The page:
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Michelle Schimel: This Year In Albany

A good year, with a budget right on time

With the legislative year just ending, New York State Assemblywoman Michelle Schimel told local officials that this, her fifth year, was the best ever. “I really felt effective this year,” the assemblywoman said as she addressed the Great Neck Village Officials Association meeting on June 27.

For Michelle Schimel, “This year was the best of times and the worst of times.” On a very positive note, the assemblywoman is proud of the fact that nine of her laws passed, with only one, microstamping, not having made the cut. “I had fun this year,” she said.

On the downside, “the worst of times,” she spoke very briefly about the “traumatic” experience of having her estranged husband opposing her in her bid for re-election. Though Mark Schimel’s challenge was short-lived, the surrounding commotion and constant publicity was difficult for Ms. Schimel and for her family. And while she had to use the services of a guard while in Albany, and had to fight through hordes of reporters, she admitted that “What doesn’t kill us makes us stronger.”

Then again turning to the good news, Assemblywoman Schimel was delighted with the fact that the state budget passed on time. She explained that, normally, the legislators work on several bills even as they address the budget —- but this year there was very little work on bills during the time they concentrated on the budget. “So there was little done (on bills) prior to March.”

As an interesting aside, Assemblywoman Schimel touched on the problem that many legislators really do not understand each bill they face. “You have to explain to the legislators what’s going on (with each bill).”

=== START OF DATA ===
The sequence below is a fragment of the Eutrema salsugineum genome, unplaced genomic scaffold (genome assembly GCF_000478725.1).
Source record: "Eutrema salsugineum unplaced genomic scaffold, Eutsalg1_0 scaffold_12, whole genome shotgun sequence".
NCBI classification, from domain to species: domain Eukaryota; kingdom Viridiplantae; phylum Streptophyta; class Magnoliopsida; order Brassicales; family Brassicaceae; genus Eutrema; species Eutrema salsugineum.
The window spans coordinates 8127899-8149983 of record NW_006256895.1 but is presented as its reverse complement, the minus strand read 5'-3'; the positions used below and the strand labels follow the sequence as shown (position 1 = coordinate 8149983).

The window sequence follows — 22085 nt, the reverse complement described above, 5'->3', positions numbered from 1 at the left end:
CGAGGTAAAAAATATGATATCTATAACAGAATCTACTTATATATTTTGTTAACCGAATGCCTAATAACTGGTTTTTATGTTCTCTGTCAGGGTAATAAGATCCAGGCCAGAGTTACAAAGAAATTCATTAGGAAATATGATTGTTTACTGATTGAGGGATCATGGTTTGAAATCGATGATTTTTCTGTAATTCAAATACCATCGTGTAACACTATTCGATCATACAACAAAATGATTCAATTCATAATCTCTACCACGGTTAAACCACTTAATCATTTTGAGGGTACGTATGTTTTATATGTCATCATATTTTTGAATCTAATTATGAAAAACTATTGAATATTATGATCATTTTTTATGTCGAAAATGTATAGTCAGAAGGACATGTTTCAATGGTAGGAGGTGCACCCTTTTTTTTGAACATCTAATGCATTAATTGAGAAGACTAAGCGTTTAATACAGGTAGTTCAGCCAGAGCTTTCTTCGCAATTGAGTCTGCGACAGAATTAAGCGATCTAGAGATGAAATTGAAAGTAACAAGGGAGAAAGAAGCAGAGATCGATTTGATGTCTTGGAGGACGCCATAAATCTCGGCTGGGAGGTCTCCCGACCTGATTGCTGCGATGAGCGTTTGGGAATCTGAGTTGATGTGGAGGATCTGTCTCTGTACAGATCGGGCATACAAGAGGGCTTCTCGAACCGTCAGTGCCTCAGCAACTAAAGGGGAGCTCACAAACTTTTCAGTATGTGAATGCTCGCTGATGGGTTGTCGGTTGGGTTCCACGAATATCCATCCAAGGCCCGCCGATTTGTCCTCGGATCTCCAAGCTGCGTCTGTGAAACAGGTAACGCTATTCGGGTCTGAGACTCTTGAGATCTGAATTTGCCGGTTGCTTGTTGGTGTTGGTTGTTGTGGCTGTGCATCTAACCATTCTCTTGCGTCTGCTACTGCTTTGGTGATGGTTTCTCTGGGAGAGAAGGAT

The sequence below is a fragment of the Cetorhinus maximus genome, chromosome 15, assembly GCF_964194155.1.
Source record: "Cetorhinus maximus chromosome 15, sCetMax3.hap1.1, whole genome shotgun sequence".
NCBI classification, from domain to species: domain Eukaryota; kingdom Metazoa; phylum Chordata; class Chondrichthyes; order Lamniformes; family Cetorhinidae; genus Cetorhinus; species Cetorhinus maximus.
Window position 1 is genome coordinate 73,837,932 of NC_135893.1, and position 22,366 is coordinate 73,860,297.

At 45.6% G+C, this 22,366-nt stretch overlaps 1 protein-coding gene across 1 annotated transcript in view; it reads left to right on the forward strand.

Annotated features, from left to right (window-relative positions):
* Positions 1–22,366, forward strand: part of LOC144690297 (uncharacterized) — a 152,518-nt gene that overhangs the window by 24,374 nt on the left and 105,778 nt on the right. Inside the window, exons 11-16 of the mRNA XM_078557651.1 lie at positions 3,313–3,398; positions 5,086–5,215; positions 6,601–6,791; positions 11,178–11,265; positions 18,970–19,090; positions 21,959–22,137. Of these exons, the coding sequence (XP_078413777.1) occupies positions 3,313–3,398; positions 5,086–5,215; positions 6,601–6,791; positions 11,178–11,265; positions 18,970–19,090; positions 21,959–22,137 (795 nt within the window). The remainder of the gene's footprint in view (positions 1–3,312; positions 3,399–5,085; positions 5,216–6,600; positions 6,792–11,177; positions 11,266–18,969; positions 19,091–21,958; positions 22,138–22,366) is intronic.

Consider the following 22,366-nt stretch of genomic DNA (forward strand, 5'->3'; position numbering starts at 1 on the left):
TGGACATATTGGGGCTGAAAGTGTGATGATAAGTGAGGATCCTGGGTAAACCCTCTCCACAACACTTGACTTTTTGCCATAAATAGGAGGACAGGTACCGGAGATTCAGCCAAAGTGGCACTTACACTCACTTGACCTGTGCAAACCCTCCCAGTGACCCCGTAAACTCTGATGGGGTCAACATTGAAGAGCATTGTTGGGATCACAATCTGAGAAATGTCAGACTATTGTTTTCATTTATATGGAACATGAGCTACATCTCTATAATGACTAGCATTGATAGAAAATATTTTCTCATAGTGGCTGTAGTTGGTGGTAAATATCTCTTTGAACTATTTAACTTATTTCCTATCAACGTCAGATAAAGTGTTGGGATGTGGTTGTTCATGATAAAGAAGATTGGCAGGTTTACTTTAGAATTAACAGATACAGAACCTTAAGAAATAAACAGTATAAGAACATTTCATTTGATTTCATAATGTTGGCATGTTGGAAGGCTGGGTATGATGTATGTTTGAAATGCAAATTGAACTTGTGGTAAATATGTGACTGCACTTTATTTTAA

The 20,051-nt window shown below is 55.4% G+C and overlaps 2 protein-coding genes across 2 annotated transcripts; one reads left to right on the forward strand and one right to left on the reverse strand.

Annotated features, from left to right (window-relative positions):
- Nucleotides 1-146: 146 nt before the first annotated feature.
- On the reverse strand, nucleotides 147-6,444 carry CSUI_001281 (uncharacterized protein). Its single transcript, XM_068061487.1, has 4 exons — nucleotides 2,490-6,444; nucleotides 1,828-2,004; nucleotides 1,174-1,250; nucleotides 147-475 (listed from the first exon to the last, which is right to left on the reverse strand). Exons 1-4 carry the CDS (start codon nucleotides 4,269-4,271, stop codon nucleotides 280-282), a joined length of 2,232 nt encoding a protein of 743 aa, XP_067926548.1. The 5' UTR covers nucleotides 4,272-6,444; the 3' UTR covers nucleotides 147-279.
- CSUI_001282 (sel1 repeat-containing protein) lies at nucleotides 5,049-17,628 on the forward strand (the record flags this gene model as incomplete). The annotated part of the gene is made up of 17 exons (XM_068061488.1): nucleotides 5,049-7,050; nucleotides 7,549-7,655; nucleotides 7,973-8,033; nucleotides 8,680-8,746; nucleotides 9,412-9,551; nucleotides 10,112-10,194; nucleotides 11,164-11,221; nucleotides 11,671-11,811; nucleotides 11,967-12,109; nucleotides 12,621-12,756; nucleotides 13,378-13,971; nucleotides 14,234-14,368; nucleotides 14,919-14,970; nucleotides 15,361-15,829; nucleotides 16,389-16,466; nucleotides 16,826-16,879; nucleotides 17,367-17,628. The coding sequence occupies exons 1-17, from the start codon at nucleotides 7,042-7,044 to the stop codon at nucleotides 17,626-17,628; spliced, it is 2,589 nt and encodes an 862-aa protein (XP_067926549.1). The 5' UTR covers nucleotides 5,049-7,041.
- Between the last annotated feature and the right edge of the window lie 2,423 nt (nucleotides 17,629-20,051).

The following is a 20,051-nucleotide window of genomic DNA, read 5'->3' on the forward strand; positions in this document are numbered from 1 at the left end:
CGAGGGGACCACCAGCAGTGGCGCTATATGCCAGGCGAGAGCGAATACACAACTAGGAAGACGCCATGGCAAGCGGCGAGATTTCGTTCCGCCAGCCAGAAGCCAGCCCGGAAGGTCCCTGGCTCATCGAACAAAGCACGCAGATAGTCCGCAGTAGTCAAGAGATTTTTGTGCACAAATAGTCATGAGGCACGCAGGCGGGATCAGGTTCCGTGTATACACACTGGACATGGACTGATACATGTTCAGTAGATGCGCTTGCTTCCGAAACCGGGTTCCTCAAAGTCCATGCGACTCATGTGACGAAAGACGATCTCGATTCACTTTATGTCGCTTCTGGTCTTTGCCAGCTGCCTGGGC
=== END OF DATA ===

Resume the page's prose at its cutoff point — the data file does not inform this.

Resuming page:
Turning to other issues, the assemblywoman noted work on pension reform. And she said that from the window in her new office in Albany, she can see the front of the building, where people often picket. Picketing, she said, is a good thing, showing that people care. “And there was a lot of picketing over pension reform,” she added.

Next, Assemblywoman Schimel focused on SEQRA (State Environmental Quality Review Act), “a serious bill.” Actually, she said that this is not a bill yet, but a “bully pulpit,” to alert the public to this issues. “This smacks of home rule,” she said, explaining that if proposals were to go into effect, the state would take the lead issue in certain environmental cases. And, although she said that “you can’t regulate what isn’t law yet,” the possibility would greatly impact counties, towns and villages.

Mid-point in the discussions, Assemblywoman Schimel brought a “big” issue, the voting machine issue, to the forefront. Working with New York State Senator Jack Martins, the bill was pushed through both the Senate and the Assembly and now awaits Governor Cuomo’s signature. The issue involves the right for villages, school districts and special districts to use the old lever voting machines as the new machines, if available, would cost each municipality a great deal more than the old machines. The assemblywoman said that two years ago it was extremely difficult to get permission to use the old machines and this further two-year extension was equally difficult to push through. This time, though, she was quite firm that the municipalities must get together to develop a permanent solution. She was definite that roundtables and/or public hearings will be crucial and must be planned immediately. And as she worked with Senator Martins and with local officials who lobbied. Assemblywoman Schimel found that she “learned a lot.”

As she broached the subject of hydrofracking, the assemblywoman said that it will be interesting to see how this plays out, interesting to see how local governments and members of the public react to this issue.

As she ended her discussion, Assemblywoman Schimel noted a future “fight” that must begin now. She spoke of New York City’s imminent plan to work on the city’s wells, a plan that includes the city turning to old western Queens wells that have not been used for long periods of time. City use of these wells could well adversely impact western Nassau County water supplies, especially in Great Neck. GNVOA President Susan Lopatkin, a director of the Water Authority of Great Neck North, said that the Water Authority is already addressing this issue, and she asked for help from Assemblywoman Schimel and Senator Martins.

For every issue of concern to her constituents, Michelle Schimel is ready to listen and become involved. For now, she is in her home district, meeting with those who need her, always alert to issues, ready to jump in.